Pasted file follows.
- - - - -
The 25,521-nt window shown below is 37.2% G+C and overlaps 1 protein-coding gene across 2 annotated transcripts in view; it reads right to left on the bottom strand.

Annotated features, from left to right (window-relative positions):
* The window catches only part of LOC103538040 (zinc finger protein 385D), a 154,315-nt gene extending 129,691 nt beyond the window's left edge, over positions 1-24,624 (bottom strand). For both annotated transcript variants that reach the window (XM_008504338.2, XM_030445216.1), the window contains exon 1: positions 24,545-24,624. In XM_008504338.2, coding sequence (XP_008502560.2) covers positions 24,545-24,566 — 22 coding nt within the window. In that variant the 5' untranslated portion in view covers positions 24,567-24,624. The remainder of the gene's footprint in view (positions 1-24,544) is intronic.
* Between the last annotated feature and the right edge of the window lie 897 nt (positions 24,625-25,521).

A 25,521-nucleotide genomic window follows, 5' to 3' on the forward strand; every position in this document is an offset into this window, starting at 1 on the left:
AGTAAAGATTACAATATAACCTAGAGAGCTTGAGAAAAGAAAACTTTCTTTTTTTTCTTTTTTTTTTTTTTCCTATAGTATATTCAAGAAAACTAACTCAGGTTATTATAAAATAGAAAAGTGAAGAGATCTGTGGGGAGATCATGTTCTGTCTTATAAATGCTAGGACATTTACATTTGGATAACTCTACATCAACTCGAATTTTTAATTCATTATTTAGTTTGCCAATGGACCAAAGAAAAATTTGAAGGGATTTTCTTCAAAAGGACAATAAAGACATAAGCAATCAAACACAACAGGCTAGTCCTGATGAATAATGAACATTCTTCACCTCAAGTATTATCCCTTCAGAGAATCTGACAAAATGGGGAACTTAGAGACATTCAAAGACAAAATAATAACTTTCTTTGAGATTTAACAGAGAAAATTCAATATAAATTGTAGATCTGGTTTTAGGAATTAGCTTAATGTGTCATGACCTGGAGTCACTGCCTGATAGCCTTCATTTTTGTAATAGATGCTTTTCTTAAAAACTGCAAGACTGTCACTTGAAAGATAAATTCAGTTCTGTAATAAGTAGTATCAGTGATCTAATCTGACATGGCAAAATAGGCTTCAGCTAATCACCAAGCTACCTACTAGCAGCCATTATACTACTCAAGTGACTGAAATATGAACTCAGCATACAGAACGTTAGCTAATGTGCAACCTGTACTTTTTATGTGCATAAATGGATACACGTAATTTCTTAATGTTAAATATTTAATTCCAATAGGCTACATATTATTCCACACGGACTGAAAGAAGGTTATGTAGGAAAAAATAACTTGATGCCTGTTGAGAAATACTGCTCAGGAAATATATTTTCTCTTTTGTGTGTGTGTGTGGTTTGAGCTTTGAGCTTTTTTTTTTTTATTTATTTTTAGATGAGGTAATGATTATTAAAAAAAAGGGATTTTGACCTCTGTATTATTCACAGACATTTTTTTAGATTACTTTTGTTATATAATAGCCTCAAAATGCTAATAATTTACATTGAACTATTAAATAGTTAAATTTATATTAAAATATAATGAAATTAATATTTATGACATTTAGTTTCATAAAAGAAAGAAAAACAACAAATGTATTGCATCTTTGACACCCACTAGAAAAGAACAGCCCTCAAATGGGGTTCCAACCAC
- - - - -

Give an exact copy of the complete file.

The 25,521-nt window shown below is 37.2% G+C and overlaps 1 protein-coding gene across 2 annotated transcripts in view; it reads right to left on the bottom strand.

Annotated features, from left to right (window-relative positions):
* The window catches only part of LOC103538040 (zinc finger protein 385D), a 154,315-nt gene extending 129,691 nt beyond the window's left edge, over positions 1-24,624 (bottom strand). For both annotated transcript variants that reach the window (XM_008504338.2, XM_030445216.1), the window contains exon 1: positions 24,545-24,624. In XM_008504338.2, coding sequence (XP_008502560.2) covers positions 24,545-24,566 — 22 coding nt within the window. In that variant the 5' untranslated portion in view covers positions 24,567-24,624. The remainder of the gene's footprint in view (positions 1-24,544) is intronic.
* Between the last annotated feature and the right edge of the window lie 897 nt (positions 24,625-25,521).

A 25,521-nucleotide genomic window follows, 5' to 3' on the forward strand; every position in this document is an offset into this window, starting at 1 on the left:
AGTAAAGATTACAATATAACCTAGAGAGCTTGAGAAAAGAAAACTTTCTTTTTTTTCTTTTTTTTTTTTTTCCTATAGTATATTCAAGAAAACTAACTCAGGTTATTATAAAATAGAAAAGTGAAGAGATCTGTGGGGAGATCATGTTCTGTCTTATAAATGCTAGGACATTTACATTTGGATAACTCTACATCAACTCGAATTTTTAATTCATTATTTAGTTTGCCAATGGACCAAAGAAAAATTTGAAGGGATTTTCTTCAAAAGGACAATAAAGACATAAGCAATCAAACACAACAGGCTAGTCCTGATGAATAATGAACATTCTTCACCTCAAGTATTATCCCTTCAGAGAATCTGACAAAATGGGGAACTTAGAGACATTCAAAGACAAAATAATAACTTTCTTTGAGATTTAACAGAGAAAATTCAATATAAATTGTAGATCTGGTTTTAGGAATTAGCTTAATGTGTCATGACCTGGAGTCACTGCCTGATAGCCTTCATTTTTGTAATAGATGCTTTTCTTAAAAACTGCAAGACTGTCACTTGAAAGATAAATTCAGTTCTGTAATAAGTAGTATCAGTGATCTAATCTGACATGGCAAAATAGGCTTCAGCTAATCACCAAGCTACCTACTAGCAGCCATTATACTACTCAAGTGACTGAAATATGAACTCAGCATACAGAACGTTAGCTAATGTGCAACCTGTACTTTTTATGTGCATAAATGGATACACGTAATTTCTTAATGTTAAATATTTAATTCCAATAGGCTACATATTATTCCACACGGACTGAAAGAAGGTTATGTAGGAAAAAATAACTTGATGCCTGTTGAGAAATACTGCTCAGGAAATATATTTTCTCTTTTGTGTGTGTGTGTGGTTTGAGCTTTGAGCTTTTTTTTTTTTATTTATTTTTAGATGAGGTAATGATTATTAAAAAAAAGGGATTTTGACCTCTGTATTATTCACAGACATTTTTTTAGATTACTTTTGTTATATAATAGCCTCAAAATGCTAATAATTTACATTGAACTATTAAATAGTTAAATTTATATTAAAATATAATGAAATTAATATTTATGACATTTAGTTTCATAAAAGAAAGAAAAACAACAAATGTATTGCATCTTTGACACCCACTAGAAAAGAACAGCCCTCAAATGGGGTTCCAACCAC